or, The Hitchhiker’s Guide to Fear and Loathing at a Public Library Reference Desk



Non-Traditional Circulating Collections in Libraries

   October 24th, 2012

Human Library ProjectHave you ever heard about something, liked the idea, and just accepted as fact that because you've heard about it, everyone else must have too, and then a couple years later happened to mention it in a room full of people like it's common knowledge only to have everyone look at you with blank stares? I get this a lot.

Most recently, it happened with the Human Library Project - you know, the idea in the news a couple years ago where libraries had collections of people you could check out - police officer, politician, Buddhist, lesbian, etc - and sit and talk with them to learn about their life experience.

I personally loved this idea, because it's a way to meet types of people you may never meet in your life's normal routine. Of course, I don't think the project every took itself to be grander than it was - I mean, you're only talking to one person, so of course you can't automatically generalize to everyone of that person's "type." The human books aren't stereotypes, so it's not like you're learning what life is like for all black men, but you do find out what life is like for this black man - which might be more than you knew before, and that's a good thing.

Anyway, like I said, I loved this idea when I first heard about it, and tucked it away. I happened to mention it during a meeting a couple weeks ago, and everyone in the room thought I was making it up. So I started asking around over the course of that week, and no one I talked to had heard of it. So, here you go, world - consider yourself officially informed. You are welcome.

I thought I'd also take this opportunity to mention a few other non-traditional things you can check out of libraries. Earlier this year, there was a PLA session on non-traditional collections, such as circulating ereaders, guitars, and running a seed library.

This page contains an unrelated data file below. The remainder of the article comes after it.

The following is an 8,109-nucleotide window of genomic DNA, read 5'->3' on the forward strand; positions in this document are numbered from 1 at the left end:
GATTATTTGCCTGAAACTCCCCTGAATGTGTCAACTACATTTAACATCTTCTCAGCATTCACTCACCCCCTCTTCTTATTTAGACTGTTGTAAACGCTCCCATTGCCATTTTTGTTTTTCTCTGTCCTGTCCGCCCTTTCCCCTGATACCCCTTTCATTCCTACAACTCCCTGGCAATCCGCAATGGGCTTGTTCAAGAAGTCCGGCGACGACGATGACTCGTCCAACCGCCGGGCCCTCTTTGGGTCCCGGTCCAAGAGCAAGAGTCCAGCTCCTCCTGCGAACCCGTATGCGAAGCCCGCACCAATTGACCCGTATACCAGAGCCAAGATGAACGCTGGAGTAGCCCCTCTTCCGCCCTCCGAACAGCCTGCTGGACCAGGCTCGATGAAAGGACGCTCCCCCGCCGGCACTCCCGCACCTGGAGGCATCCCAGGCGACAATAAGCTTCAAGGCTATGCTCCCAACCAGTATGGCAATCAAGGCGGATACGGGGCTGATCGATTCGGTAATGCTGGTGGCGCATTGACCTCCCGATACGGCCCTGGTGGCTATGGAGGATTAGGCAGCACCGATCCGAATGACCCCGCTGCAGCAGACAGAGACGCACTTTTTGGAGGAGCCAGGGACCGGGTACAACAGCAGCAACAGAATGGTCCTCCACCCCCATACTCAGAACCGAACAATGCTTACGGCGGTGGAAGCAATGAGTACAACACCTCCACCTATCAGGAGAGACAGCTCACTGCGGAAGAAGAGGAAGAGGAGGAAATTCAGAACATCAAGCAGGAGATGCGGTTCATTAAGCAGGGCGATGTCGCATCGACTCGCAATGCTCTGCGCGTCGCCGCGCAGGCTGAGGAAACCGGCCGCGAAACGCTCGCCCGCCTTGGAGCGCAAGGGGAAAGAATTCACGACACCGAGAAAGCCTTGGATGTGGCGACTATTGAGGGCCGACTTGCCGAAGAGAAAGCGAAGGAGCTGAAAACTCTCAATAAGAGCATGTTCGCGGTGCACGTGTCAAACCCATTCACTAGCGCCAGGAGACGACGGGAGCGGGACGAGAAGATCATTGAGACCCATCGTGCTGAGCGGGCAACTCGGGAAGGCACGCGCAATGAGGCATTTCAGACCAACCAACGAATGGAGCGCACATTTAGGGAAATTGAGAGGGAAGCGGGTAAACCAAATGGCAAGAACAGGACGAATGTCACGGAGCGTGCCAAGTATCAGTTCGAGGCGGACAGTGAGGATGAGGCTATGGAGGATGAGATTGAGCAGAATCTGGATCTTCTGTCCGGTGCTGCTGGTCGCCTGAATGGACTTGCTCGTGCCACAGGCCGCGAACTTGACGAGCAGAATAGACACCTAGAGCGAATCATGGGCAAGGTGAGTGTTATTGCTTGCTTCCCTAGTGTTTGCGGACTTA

The iLibrarian blog is also a great resource for these types of ideas. Recent posts there include:

Seeing things like this makes me happy I work in libraries, but sad that I can't work in all the libraries. I mean, I've always thought it was cool that some libraries circulate cooking pans and artwork, and just last week we referred a patron to the Library of Congress' Talking Books program. But how much fun would it be to check out farmland or to offer a Maker Station?

Pretty fun, is my answer. I get excited by potential, which is why I never despair over the future of libraries - we've got potential coming out of our buns.

Librarian, her bun, and her book



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5 Responses to “Non-Traditional Circulating Collections in Libraries”

  1. Bonnie Cribbs Says:

    Hey Brian! I’m out doing some research about various library blogs and ran across yours – and plan to use it in an upcoming article I’m having published. Just wanted to offer some kudos for having such a cool blog! I love yours!

    Have a great one!

  2. The Librarian With No Name Says:

    It sounds like a compelling idea, but what if the patron loses or damages the person? According to super-legit resource humanforsale.com, the market value of your average adult human being starts at around a million bucks and only goes up from there. PLUS the cost of cataloging and processing.

    I’m only really concerned because our circ desk software is pretty old and DOSsy, and I’m not at all confident that you could fit seven figures in the fines field.

  3. Brian Herzog Says:

    @Bonnie: thank you – I’m looking forward to reading the article.

    @TLwNN: I honestly had not thought of that. Perhaps the humans are in-library-use-only?

  4. Thinking outside the typcial collection | Musing the Library Says:

    [...] Swiss Army Librarian had an excellent post on non-traditional collections the other day. He first talked about the Human Library Project which [...]

  5. Swiss Army Librarian » A Few Current Ideas and Trends in Libraries :: Brian Herzog Says:

    [...] in libraries (like in Westport, CT), and this is sort of in that same vein. Also too, I think non-traditional collections (like seed libraries) are a great [...]